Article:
Prejudice In Steinbeck's Of Mice And Men

1112 words - 4 pages

“Prejudice is a great time saver. You can form opinions without having to get the facts.” This quote, once said by E. B. White, excellently states what the novel, Of Mice and Men, is trying to clearly state. Of Mice and Men is a profound novel that has many things to teach society. This novel, written by John Steinbeck, reflects many flaws in the world today. It mirrors many of the characteristics that every human possesses. Prejudice is still a common way of thinking in today’s society, and to the people who feel victimized, it can be hard to overcome. Curley’s wife, Lennie, and Crooks all deal with prejudice against themselves different ways.
Curley’s wife is what we in modern day might call a “tease”, but there is more to her than just looks. The ranch workers do say thinks like, “well, I think Curley’s married… a tart,” (28). Curley’s wife, who never is given a name, is criticized before she has spoken one word. She is considered “promiscuous” right off the bat. Although, she is not, the workers on the ranch tend to think that she is attempting to flirt with them. They claim that “She got the eye… I seen her give Slim the eye.” Curley’s wife only acts this way because she trying to fix the void between her and Curley with someone else. Part of the distance between Curley’s wife and Curley is that his wife does not care for him the way he cares for her. She claims that she “wasn’t gonna stay no place where [she] couldn’t get nowhere or make something of [her]self, so [she] married Curley,” (88). When she says this, she implies that she settled for Curley when she could have been a huge star. She walks around the ranch telling people “’I’m to find Curley, Slim.’ ‘Well you ain’t tryin’ very hard. I seen him goin’ in your house’” (31-32). They know that she really is not looking for Curley. She represents herself not as a well respected woman, but a tease. She mocks all “the weak ones” (77) yet, in the end, confides in the weakest and dumbest of all of the workers: Lennie. Curley’s wife tells Lennie all of her feelings, such as she could have been famous once and be put in pictures. She tells Lennie that he’s “nuts, but [he] is a nice kinda fella. Jus’ like a big baby” (90). In this scene, she is almost opening herself to Lennie, not some girl all the men cannot stop staring at. She actually exposes a caring person.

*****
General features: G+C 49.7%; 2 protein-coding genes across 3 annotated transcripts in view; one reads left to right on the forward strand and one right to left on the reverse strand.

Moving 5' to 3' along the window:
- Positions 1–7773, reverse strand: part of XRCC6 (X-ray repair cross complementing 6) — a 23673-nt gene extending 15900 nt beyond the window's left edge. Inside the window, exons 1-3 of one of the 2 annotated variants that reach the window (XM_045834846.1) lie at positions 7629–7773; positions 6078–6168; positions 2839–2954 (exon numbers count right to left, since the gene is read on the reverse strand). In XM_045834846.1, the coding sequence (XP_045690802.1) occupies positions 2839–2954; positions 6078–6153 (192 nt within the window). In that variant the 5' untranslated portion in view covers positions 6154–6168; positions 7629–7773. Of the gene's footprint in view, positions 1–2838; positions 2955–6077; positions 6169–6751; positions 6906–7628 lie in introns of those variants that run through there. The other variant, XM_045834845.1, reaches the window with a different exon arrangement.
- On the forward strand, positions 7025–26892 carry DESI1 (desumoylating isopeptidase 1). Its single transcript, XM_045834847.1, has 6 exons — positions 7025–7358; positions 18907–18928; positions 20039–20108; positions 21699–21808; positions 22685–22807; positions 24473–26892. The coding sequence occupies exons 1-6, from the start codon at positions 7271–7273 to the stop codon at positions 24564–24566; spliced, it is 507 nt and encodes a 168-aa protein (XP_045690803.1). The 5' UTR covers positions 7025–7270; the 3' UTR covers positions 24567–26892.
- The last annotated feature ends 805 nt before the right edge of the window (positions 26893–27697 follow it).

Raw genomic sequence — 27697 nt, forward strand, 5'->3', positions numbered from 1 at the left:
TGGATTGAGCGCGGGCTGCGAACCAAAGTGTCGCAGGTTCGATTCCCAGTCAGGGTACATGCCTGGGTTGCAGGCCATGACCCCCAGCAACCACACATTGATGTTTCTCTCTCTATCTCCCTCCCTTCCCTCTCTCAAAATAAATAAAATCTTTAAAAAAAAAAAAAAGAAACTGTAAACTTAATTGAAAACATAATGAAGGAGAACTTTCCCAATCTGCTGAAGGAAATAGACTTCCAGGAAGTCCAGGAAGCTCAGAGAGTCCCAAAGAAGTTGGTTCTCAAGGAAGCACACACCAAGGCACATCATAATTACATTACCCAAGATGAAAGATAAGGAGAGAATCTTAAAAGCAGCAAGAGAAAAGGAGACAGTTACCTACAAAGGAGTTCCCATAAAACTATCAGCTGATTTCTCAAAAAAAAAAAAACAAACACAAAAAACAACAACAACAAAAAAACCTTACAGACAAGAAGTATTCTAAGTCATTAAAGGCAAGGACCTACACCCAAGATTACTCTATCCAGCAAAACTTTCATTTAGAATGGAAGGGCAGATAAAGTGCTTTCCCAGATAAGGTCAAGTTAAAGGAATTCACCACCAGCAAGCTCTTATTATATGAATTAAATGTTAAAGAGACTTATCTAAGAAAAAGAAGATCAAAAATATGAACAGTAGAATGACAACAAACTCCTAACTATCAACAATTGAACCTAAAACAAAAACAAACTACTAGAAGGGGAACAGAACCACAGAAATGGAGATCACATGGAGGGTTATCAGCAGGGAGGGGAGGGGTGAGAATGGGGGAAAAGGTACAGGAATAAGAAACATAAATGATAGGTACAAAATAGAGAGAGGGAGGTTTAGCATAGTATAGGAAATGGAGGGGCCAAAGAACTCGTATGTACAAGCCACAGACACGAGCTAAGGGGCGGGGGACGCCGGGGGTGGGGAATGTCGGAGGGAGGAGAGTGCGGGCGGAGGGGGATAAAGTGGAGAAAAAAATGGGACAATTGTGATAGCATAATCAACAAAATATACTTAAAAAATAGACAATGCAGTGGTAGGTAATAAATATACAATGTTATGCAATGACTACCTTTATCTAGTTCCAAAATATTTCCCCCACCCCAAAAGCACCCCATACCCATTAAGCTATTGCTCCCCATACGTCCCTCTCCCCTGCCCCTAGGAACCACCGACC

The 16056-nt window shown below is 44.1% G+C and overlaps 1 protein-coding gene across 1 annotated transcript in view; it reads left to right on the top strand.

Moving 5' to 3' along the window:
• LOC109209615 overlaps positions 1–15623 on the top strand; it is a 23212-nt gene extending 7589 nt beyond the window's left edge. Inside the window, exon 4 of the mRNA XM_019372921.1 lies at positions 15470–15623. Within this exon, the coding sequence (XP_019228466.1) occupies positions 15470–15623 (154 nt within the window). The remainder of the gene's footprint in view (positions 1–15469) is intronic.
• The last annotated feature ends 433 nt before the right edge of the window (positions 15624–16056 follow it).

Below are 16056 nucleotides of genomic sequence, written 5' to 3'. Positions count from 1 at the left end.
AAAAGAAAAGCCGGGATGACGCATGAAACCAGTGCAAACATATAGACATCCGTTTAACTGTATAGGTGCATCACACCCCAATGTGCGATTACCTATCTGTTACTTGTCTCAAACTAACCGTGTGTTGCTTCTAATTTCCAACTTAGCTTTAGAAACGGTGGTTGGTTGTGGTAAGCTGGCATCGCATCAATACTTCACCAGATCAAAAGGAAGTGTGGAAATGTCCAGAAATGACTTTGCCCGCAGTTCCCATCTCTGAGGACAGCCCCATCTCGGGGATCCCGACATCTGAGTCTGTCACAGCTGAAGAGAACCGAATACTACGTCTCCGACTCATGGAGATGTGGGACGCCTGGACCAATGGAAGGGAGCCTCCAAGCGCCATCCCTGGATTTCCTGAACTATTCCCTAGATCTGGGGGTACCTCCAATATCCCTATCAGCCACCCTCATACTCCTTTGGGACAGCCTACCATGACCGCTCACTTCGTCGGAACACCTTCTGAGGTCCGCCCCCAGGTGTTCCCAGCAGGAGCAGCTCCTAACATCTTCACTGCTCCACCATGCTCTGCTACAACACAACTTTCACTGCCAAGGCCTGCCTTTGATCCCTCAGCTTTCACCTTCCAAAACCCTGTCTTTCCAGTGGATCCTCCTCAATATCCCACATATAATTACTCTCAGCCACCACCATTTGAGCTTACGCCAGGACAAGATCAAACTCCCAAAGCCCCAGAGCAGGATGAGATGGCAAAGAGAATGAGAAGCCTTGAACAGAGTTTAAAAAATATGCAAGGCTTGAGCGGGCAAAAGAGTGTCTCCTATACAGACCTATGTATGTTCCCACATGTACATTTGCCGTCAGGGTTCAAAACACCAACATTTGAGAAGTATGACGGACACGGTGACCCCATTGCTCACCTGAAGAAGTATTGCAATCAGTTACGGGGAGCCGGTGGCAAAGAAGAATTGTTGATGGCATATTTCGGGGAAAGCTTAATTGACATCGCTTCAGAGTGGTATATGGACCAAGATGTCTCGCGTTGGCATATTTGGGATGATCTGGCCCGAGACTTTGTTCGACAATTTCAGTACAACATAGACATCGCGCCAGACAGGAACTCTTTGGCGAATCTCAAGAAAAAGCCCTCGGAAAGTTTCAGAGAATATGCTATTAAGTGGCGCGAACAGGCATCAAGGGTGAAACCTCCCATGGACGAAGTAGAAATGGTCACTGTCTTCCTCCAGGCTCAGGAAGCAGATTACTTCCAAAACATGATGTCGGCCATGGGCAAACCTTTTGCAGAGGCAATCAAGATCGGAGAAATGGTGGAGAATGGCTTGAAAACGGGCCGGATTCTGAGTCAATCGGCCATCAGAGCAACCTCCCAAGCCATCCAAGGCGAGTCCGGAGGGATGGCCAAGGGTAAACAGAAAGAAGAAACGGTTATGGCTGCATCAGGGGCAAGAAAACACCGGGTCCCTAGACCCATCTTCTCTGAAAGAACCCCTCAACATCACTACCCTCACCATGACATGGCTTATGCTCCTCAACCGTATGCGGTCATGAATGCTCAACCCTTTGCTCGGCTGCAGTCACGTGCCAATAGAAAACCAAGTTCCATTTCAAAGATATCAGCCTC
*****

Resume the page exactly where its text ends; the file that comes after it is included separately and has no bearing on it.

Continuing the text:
Lennie is the gentlest person anyone could meet, he just sometimes cannot remember if he has met them or not. Lennie’s exterior is a rugged, burley kind of guy, but in this book, he is just a big teddy bear who would never dream of hurting anyone. Yet again, looks can be deceiving. Although he is willing to pick up a dead mouse so he could “pet it with [his] thumb while [they] walked along (6), there are people that are incredibly intimidated by him and his strength. For instance, Curley wanted to beat George up mainly because he was bigger than he was. Even though people associate with him, they don’t treat him like one of their...

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